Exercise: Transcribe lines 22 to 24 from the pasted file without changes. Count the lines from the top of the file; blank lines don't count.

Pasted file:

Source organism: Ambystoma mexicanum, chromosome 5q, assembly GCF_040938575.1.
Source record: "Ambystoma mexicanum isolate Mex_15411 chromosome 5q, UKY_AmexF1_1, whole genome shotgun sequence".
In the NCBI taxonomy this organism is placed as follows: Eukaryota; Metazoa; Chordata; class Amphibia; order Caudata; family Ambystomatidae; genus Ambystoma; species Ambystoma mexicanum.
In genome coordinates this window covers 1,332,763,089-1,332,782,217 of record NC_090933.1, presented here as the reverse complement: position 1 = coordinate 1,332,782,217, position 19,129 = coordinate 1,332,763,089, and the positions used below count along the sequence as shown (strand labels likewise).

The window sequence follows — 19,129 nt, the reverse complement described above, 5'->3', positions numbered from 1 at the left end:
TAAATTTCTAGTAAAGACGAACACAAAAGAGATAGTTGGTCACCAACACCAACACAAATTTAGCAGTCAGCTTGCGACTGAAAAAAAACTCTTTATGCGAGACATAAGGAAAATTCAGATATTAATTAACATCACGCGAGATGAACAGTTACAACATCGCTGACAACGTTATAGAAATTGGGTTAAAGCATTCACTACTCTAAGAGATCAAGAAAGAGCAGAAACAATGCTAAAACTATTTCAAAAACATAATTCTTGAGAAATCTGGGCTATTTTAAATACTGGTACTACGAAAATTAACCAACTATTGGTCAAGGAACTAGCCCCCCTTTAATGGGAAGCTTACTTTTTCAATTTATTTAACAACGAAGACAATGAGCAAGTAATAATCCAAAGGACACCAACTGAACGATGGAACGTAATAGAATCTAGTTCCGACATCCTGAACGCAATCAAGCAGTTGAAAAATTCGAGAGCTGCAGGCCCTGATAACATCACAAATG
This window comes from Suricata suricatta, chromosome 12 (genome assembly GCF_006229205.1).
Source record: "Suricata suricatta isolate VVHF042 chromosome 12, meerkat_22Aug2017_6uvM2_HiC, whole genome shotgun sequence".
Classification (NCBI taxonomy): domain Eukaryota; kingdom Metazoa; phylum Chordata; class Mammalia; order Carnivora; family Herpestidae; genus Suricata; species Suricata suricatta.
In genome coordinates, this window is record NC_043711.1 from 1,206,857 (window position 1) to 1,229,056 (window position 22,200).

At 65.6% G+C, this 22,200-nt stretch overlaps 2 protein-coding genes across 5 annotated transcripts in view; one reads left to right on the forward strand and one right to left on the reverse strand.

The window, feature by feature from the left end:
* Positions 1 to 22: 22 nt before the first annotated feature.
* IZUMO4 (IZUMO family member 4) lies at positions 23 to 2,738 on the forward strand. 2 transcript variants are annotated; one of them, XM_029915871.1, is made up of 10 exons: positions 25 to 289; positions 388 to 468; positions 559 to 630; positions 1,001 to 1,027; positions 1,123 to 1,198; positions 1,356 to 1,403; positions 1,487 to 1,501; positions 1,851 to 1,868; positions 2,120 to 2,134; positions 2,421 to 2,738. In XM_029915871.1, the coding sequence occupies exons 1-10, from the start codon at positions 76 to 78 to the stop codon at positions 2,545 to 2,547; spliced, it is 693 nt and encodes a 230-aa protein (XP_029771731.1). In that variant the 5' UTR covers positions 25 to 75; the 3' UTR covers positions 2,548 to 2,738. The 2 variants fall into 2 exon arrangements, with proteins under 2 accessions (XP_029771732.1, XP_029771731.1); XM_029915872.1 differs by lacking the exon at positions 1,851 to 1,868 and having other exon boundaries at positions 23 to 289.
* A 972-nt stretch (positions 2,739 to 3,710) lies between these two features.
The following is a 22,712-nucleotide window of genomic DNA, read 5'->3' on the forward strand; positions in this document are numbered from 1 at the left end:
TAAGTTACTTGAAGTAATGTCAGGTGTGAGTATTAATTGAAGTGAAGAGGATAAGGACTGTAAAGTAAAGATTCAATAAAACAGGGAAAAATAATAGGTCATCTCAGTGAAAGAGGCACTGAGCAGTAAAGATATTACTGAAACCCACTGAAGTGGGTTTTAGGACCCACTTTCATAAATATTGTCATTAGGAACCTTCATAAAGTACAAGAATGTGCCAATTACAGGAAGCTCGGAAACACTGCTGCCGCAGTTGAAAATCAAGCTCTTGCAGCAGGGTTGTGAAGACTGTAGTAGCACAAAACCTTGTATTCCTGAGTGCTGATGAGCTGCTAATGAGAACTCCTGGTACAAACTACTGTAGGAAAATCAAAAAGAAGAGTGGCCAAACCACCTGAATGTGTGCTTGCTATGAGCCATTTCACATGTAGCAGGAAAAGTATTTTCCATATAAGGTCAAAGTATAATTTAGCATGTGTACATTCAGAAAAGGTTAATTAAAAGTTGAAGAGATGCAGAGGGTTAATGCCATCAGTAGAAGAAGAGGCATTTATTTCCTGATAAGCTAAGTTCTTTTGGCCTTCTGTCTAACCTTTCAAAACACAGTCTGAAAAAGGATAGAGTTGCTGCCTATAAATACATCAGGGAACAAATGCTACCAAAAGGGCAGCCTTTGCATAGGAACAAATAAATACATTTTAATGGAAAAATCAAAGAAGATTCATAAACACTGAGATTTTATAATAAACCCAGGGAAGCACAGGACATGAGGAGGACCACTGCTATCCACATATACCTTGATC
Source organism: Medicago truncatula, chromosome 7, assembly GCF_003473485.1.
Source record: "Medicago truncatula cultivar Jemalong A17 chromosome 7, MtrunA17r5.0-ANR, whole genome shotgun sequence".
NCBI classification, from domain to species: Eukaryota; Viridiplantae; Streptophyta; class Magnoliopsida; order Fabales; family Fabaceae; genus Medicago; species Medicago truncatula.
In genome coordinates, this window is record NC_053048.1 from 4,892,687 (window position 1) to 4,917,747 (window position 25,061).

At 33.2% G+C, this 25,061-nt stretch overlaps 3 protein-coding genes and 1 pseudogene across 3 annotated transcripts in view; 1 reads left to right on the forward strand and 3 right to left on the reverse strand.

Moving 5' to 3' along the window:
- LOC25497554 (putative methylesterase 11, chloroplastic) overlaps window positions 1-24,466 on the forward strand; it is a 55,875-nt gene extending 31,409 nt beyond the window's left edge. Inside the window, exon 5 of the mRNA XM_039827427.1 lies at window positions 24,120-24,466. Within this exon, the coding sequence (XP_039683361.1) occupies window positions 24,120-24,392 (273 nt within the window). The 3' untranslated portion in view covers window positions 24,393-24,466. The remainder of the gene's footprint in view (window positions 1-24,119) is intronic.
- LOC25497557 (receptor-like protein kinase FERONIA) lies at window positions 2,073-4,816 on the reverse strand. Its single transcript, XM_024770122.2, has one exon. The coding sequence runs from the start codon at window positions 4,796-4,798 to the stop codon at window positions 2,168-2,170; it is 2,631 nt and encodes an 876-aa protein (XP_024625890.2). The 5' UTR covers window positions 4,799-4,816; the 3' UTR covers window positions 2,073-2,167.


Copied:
At 33.2% G+C, this 25,061-nt stretch overlaps 3 protein-coding genes and 1 pseudogene across 3 annotated transcripts in view; 1 reads left to right on the forward strand and 3 right to left on the reverse strand.

Moving 5' to 3' along the window:
- LOC25497554 (putative methylesterase 11, chloroplastic) overlaps window positions 1-24,466 on the forward strand; it is a 55,875-nt gene extending 31,409 nt beyond the window's left edge. Inside the window, exon 5 of the mRNA XM_039827427.1 lies at window positions 24,120-24,466. Within this exon, the coding sequence (XP_039683361.1) occupies window positions 24,120-24,392 (273 nt within the window). The 3' untranslated portion in view covers window positions 24,393-24,466. The remainder of the gene's footprint in view (window positions 1-24,119) is intronic.